Estate Finds: Researching the Head of the Estate

The internet make this very simple for modern day sleuthers – chances are, you can google the name of the estate and come up with enough for a starting place. If you’re really stuck, things like, or your local library (yes, they still exist) can be very helpful. Census records, newspapers, land records and more can tell you a surprising amount about a person, but to start off, let’s try with google.

The first thing that pops up when searching for Mr. Kilmer, is an article on a realty site about the Saratoga Centennial. A neat little history of this gorgeous house, once belong to Kilmer, is given.

Here’s what’s relative to us:

In 1904, the property was purchased by Clarence B. Kilmer, a trial lawyer who served as President of the Saratoga County Bar Association for 19 years. He was honored in 1947 for being a 50 year member, and also served as counsel to the Saratoga Racing Association.

A civic leader, Kilmer was Director of the Chamber of Commerce, and Chairman of the City Planning Commission’s subcommittee on taxation and finance.

Clarence Kilmer was an avid sports fan. He built the Geyser Road baseball park, and was instrumental in having the Brooklyn Dodgers come to Saratoga for an exhibition game. He was President of McGregor Links Golf Club, and an officer of the Saratoga Golf Club, where he once played 81 rounds in a single day.

Kilmer resided at 722 North Broadway until his death on August 29, 1961.

This is kind of a home run. Off the bat, we know he was a lawyer for 19 years by 1904 (gives us an idea of birth date), that he lived at 722 North Broadway (can compare this to census records and get a list of family members), and that he died August 29, 1961 (can search for obituaries or death certificates, again may help with family members). As well, being such a prominent member of the community means he was almost certainly photographed for books or newspaper articles, so if we have a photo we suspect is him, we can compare it to that. Step 1 is complete! Now let’s look a little closer at the photos to see if we can spot him.

Identifying Photos: Pictures With Names

You may think that a photo with a name written on it is a home run – surely you can identify anything labeled! Well, not always. In my own history hunting I’ve come across confusing photos that use nicknames instead of a given name, which can be misleading, especially if there are multiple people in the family with the same name. For example, a man might be named John, but be called “Jack” by his friends. He may also have a cousin, Jack, who has that as a given name. Differentiating may be difficult. In my case, I have a Great Great Grandmother name Phelma who I have seen referred to (on official documents like census records and birth or marriage certificates) as Phelma, Phelina, Lena, Charlotte and Lottie. She also had a daughter named Charlotte who occassionally went by Lottie. So, while these things can be slowly sorted out when you have dates and other info to compare it to, a simple photo with a first name is not so easy. But let’s look at what we have here.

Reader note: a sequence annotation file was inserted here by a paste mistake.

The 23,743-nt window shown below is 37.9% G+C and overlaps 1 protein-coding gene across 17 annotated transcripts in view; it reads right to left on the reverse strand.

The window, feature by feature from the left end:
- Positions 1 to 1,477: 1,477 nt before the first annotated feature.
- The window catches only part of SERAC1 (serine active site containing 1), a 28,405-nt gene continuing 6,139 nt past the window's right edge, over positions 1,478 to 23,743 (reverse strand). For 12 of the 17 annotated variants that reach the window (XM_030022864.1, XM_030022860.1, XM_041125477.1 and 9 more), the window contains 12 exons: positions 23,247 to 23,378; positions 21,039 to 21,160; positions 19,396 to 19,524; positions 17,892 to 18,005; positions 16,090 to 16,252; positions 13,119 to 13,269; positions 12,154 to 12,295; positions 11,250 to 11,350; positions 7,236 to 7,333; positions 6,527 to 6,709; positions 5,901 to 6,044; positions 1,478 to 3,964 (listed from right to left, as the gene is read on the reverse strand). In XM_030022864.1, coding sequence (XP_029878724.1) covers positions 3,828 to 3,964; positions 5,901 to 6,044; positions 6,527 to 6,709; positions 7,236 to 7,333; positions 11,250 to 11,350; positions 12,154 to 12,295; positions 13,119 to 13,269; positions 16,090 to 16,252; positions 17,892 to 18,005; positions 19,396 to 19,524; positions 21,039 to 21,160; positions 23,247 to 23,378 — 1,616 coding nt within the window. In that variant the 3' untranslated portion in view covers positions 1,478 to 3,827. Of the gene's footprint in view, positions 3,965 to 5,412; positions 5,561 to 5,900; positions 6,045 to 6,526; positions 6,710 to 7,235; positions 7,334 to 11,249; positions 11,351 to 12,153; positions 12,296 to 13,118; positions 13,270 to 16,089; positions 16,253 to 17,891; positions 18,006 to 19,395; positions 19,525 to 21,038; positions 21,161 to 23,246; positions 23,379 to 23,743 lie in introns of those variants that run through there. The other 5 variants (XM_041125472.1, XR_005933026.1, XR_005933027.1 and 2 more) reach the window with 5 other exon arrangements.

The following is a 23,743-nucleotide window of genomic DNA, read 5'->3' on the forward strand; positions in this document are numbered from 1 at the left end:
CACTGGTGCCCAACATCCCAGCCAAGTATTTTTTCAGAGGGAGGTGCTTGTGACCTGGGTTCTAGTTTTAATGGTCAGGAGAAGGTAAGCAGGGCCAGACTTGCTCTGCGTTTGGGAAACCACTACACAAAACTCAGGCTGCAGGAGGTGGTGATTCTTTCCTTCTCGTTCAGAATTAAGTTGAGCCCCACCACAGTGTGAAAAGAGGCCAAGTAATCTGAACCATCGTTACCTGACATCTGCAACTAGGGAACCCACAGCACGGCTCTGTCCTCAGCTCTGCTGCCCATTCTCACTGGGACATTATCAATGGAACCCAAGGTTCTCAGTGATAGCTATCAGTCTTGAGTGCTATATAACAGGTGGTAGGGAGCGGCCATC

A quick glance at the photos, and style of dress shown in them, lets me know that there are several generations present (I’ll go into more detail about style of dress and how to use that to date photos in a bit). From my initial google search, I also spotted an obituary for a Clarence B. Kilmer III, so I know not to assume anyone named Clarence here is the head of the household; we’ll need to date these photos to figure that out.

I followed the obit to CBK III and learned quickly that he was the son of Clarence B. Kilmer, Jr. and Agatha Quintana Kilmer, and that he was born November 9, 1937. That date means that he won’t be featured in any of these photos, as they are mostly late Victorian, with a few that may be closer to WWI, so I can cross him out. It does let me know that his father was likely born in the early 1900s, and that could help identify him in photos. His mother’s maiden name may also be useful in identifying pictures that seem to not fit the rest.

The obit let me know his birthdate, which gives me an idea of his father’s birthdate. His mother’s maiden name may also be helpful. Older obituaries can be especially helpful as they tended to list a lot of the family, and can help link married women to their maiden names. Newer obits may prove less helpful because of today’s privacy concerns.

Now I come to a photo that I’ve found that is labeled C.B Kilmer. To determine which one he is, we need to try and date this:


Labeled “C.B. Kilmer”

We’ll start with the other labels on it.

The photographer mark reads;

Ground Floor Gallery
Saratoga Springs, N.Y.

So, back to google!

Google Books lead me to a copy of the Photographic Times, Vl 11, which praises the studio and mentions how they have taken the likeness of many prominent residents. This volume was published in January 1881. Further searching brought me to volume 13 of the same publication, published in January of 1883, where it is reported that the studio has dissolved. So, this photo can’t be from any date more recent than the end of 1882. We know that C.B.K. Jr. had a son in 1937, and so this is clearly too old to be him; looks like we’ve got our patriarch, Clarence B. Kilmer.

A recent obit gives the birthdate of C.B.K. III, which helps us guess the approximate birthdate of his father, C.B.K. Jr., and a quick search of the photography studio that took the photo labeled Clarence B. Kilmer has confirmed the photo can’t be more recent than 1883.

A little over-complicated? Maybe. Frankly, one look at it and I was pretty certain this was our man, but these same methods can be used to identify more complex mysteries, and I suspect we’ll come back to them.

I’ll use this photo to compare to unidentified men, and see if we can’t find more of them. But for now, let’s stick with the labeled pictures, and move on to his wife.


Labeled “Bessie Kilmer”